The foregoing has outlined rather broadly the features and technical advantages of the present invention in order that the detailed description of the invention that follows may be better understood. Additional features and advantages of the invention will be described hereinafter which form the subject of the claims of the invention. It should be appreciated by those skilled in the art that the conception and specific embodiment disclosed may be readily utilized as a basis for modifying or designing other structures for carrying out the same purposes of the present invention. It should also be realized by those skilled in the art that such equivalent constructions do not depart from the spirit and scope of the invention as set forth in the appended claims. The novel features which are believed to be characteristic of the invention, both as to its organization and method of operation, together with further objects and advantages will be better understood from the following description when considered in connection with the accompanying figures. It is to be expressly understood, however, that each of the figures is provided for the purpose of illustration and description only and is not intended as a definition of the limits of the present invention.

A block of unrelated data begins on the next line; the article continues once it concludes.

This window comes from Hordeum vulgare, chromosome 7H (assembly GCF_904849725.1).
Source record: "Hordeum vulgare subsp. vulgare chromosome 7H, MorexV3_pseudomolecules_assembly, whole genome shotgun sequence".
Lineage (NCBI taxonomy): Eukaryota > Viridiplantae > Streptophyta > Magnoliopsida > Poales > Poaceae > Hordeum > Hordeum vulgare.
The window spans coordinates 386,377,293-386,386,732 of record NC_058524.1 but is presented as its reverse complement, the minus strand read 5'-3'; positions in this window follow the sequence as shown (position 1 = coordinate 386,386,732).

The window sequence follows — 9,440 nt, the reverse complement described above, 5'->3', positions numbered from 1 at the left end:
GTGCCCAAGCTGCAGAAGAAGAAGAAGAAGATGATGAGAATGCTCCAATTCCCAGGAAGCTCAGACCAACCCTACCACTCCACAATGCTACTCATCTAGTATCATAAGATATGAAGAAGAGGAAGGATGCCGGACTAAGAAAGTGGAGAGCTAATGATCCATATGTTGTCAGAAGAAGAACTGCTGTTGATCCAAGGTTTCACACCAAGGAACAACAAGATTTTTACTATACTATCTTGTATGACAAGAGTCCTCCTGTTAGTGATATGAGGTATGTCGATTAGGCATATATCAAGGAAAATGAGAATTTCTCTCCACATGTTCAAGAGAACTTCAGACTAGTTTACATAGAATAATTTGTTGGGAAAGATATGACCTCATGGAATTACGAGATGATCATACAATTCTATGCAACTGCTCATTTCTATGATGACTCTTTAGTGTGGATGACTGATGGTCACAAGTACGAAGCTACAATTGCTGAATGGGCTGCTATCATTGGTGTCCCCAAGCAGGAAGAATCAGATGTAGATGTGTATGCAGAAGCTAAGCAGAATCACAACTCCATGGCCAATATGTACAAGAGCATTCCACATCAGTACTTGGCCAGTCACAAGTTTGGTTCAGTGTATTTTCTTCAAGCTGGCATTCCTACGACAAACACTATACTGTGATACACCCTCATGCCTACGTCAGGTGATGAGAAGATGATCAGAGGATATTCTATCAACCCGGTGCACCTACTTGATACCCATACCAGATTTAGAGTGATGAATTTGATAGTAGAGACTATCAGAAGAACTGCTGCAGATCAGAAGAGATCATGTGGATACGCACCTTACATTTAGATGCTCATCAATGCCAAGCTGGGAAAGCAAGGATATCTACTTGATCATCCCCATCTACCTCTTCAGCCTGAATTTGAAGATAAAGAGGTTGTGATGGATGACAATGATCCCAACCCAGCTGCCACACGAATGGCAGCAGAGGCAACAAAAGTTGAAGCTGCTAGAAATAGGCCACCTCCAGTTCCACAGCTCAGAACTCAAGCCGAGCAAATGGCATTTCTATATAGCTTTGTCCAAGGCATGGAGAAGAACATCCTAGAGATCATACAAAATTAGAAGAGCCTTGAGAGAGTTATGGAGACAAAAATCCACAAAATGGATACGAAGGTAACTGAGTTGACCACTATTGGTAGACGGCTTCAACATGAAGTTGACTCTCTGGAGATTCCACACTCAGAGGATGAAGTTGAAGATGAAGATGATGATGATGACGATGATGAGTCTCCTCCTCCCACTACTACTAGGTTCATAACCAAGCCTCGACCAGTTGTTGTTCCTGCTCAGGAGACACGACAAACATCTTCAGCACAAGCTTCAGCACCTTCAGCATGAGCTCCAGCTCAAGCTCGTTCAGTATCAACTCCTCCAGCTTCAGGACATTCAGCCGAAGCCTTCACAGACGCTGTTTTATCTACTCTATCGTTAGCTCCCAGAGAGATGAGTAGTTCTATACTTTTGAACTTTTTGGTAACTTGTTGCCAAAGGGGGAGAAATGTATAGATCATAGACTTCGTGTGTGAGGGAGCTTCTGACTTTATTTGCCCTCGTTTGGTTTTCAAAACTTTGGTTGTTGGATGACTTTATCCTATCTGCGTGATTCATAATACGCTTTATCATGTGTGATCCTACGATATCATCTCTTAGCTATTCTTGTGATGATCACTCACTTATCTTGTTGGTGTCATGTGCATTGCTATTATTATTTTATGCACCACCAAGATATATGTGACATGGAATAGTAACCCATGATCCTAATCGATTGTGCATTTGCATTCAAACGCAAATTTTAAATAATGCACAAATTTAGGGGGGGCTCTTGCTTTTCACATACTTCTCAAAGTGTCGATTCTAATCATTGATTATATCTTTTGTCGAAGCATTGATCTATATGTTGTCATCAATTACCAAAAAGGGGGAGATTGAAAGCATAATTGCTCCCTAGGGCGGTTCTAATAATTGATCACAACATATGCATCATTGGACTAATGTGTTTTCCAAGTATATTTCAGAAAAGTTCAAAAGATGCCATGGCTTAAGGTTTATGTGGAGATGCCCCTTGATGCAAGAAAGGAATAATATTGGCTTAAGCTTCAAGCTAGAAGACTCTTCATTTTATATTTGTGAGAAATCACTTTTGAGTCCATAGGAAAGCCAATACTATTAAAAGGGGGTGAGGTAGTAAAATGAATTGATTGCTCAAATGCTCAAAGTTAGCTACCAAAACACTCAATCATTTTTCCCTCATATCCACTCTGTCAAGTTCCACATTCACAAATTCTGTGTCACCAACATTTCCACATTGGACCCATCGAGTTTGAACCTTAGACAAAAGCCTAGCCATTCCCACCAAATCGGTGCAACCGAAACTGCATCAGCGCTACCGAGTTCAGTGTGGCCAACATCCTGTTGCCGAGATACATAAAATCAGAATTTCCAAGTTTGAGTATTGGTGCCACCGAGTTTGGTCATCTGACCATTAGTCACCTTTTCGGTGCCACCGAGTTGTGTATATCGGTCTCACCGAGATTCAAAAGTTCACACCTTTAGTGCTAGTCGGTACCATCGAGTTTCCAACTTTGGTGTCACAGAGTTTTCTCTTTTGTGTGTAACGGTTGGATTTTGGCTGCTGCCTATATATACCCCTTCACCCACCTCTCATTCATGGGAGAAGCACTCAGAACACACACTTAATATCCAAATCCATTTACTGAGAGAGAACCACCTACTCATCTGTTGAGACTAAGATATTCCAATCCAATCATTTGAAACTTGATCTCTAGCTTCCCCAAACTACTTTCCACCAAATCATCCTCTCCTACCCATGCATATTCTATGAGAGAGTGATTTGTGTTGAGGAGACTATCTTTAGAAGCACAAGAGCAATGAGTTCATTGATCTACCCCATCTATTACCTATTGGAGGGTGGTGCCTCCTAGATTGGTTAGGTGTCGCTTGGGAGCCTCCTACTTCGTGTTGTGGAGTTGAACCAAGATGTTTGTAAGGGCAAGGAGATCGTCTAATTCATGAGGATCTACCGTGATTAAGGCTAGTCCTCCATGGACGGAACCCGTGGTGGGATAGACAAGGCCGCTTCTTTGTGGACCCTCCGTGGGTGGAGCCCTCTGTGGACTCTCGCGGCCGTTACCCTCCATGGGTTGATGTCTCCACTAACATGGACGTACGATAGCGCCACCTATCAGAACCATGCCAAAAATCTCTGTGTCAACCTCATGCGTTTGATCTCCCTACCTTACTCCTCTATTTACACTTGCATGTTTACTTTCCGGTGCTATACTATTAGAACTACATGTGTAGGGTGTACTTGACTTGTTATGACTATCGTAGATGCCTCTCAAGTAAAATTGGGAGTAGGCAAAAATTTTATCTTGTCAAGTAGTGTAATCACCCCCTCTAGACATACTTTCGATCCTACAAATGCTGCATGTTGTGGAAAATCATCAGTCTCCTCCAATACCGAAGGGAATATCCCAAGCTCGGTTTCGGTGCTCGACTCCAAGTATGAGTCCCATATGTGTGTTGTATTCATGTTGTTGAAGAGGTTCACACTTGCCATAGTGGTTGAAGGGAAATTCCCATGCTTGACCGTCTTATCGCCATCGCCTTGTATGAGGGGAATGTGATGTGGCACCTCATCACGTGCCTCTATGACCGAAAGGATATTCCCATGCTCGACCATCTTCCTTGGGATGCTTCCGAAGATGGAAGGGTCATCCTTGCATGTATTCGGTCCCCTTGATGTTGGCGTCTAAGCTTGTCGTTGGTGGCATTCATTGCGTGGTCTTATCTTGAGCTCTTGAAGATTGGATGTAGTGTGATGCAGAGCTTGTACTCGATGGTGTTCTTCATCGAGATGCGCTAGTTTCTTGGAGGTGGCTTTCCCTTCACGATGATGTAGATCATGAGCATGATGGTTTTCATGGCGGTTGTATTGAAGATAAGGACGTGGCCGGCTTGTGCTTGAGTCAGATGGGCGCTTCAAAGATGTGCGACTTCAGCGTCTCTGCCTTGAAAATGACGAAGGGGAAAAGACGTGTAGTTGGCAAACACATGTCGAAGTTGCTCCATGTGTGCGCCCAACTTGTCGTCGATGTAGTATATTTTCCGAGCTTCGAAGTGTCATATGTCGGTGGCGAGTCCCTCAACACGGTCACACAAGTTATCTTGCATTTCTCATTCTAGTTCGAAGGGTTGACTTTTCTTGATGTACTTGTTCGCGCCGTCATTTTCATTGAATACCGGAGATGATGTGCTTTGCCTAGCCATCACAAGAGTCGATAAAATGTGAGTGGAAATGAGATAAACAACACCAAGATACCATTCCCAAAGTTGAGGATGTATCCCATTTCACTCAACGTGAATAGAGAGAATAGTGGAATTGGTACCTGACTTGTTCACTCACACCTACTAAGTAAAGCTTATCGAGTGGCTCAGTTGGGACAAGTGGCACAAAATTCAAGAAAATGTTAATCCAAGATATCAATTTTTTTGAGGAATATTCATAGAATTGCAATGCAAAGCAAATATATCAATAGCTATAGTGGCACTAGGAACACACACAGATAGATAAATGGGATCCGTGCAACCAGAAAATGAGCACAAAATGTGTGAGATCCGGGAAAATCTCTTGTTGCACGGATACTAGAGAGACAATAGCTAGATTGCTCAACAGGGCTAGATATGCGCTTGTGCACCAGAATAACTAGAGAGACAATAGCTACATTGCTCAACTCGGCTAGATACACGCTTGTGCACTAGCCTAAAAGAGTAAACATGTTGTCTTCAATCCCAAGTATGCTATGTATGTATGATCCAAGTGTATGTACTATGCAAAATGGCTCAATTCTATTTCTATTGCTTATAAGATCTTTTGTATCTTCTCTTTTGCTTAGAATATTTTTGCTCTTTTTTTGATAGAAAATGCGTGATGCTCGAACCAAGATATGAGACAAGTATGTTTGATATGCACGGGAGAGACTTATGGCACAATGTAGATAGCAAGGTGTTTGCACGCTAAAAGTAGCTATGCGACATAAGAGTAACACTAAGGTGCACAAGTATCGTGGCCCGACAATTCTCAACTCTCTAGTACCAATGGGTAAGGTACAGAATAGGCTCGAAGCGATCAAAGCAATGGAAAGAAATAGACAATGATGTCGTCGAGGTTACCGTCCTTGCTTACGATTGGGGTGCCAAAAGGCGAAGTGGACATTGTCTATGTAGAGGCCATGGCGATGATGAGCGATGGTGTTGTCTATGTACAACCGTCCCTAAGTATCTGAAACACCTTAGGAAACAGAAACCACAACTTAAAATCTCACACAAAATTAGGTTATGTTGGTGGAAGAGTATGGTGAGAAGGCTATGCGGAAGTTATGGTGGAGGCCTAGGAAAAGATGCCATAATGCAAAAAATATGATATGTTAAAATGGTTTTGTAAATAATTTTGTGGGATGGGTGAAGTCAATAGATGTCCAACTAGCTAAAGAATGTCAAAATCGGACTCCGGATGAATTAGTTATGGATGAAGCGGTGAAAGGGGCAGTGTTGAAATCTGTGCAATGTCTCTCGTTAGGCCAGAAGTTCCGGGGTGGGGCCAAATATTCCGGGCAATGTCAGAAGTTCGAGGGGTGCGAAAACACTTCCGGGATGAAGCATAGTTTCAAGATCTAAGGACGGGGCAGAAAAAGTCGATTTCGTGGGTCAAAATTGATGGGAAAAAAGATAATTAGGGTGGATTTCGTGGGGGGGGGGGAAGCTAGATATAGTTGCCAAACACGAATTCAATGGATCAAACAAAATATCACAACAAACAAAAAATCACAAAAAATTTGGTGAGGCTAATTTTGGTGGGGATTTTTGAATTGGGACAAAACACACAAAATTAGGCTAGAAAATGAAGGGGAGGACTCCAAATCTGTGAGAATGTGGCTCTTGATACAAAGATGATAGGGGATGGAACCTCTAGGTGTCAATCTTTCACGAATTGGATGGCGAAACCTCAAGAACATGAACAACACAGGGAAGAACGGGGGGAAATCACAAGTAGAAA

BRIEF DESCRIPTION OF THE DRAWINGS

For a more complete understanding of the present invention, reference is now made to the following descriptions taken in conjunction with the accompanying drawings, in which:

FIG. 1 is a side view of a rod pumped well utilizing a preferred embodiment of a strain gage load cell according to the concepts described herein;

FIG. 2 is a detail view of a preferred embodiment of the strain gage load cell mounted to the rod of the rod pumped well from FIG. 1;

FIG. 3 is a perspective view of a prior art strain gage load cell;

FIG. 4 is a perspective view of a preferred embodiment of a load cell according to the concepts described herein;

FIG. 5 is a cutaway view of a preferred embodiment of a load cell according to the concepts described herein with housing;

FIG. 6A is a side view of the load cell of FIG. 5;

FIG. 6B is a top view of the load cell of FIG. 5;

FIG. 7 is a circuit diagram of a preferred embodiment of a load cell according to the concepts described herein; and

FIG. 8 is a side view of a preferred embodiment of a load cell and leveling plates according to the concepts described herein.

DETAILED DESCRIPTION OF THE INVENTION